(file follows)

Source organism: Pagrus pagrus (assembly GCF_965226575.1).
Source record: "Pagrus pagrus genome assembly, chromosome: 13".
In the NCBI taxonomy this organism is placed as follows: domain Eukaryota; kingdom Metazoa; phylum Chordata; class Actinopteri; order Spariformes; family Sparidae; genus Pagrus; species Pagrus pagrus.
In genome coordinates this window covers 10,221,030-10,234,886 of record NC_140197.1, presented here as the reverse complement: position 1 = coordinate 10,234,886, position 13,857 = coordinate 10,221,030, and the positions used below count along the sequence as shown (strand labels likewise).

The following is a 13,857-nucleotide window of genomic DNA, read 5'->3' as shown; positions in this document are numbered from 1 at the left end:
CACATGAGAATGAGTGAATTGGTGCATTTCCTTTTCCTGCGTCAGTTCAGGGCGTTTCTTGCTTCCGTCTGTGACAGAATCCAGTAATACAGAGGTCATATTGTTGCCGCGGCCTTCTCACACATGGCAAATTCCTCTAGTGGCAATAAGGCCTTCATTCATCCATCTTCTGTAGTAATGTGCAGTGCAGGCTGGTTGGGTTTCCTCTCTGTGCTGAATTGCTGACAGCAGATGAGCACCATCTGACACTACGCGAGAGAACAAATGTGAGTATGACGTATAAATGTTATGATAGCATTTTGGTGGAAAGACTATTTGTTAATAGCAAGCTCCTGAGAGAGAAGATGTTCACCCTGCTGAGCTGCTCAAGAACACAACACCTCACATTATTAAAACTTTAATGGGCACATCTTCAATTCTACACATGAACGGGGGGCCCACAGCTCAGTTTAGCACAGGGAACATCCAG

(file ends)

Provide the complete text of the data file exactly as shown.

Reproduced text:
Source organism: Pagrus pagrus (assembly GCF_965226575.1).
Source record: "Pagrus pagrus genome assembly, chromosome: 13".
In the NCBI taxonomy this organism is placed as follows: domain Eukaryota; kingdom Metazoa; phylum Chordata; class Actinopteri; order Spariformes; family Sparidae; genus Pagrus; species Pagrus pagrus.
In genome coordinates this window covers 10,221,030-10,234,886 of record NC_140197.1, presented here as the reverse complement: position 1 = coordinate 10,234,886, position 13,857 = coordinate 10,221,030, and the positions used below count along the sequence as shown (strand labels likewise).

The following is a 13,857-nucleotide window of genomic DNA, read 5'->3' as shown; positions in this document are numbered from 1 at the left end:
CACATGAGAATGAGTGAATTGGTGCATTTCCTTTTCCTGCGTCAGTTCAGGGCGTTTCTTGCTTCCGTCTGTGACAGAATCCAGTAATACAGAGGTCATATTGTTGCCGCGGCCTTCTCACACATGGCAAATTCCTCTAGTGGCAATAAGGCCTTCATTCATCCATCTTCTGTAGTAATGTGCAGTGCAGGCTGGTTGGGTTTCCTCTCTGTGCTGAATTGCTGACAGCAGATGAGCACCATCTGACACTACGCGAGAGAACAAATGTGAGTATGACGTATAAATGTTATGATAGCATTTTGGTGGAAAGACTATTTGTTAATAGCAAGCTCCTGAGAGAGAAGATGTTCACCCTGCTGAGCTGCTCAAGAACACAACACCTCACATTATTAAAACTTTAATGGGCACATCTTCAATTCTACACATGAACGGGGGGCCCACAGCTCAGTTTAGCACAGGGAACATCCAG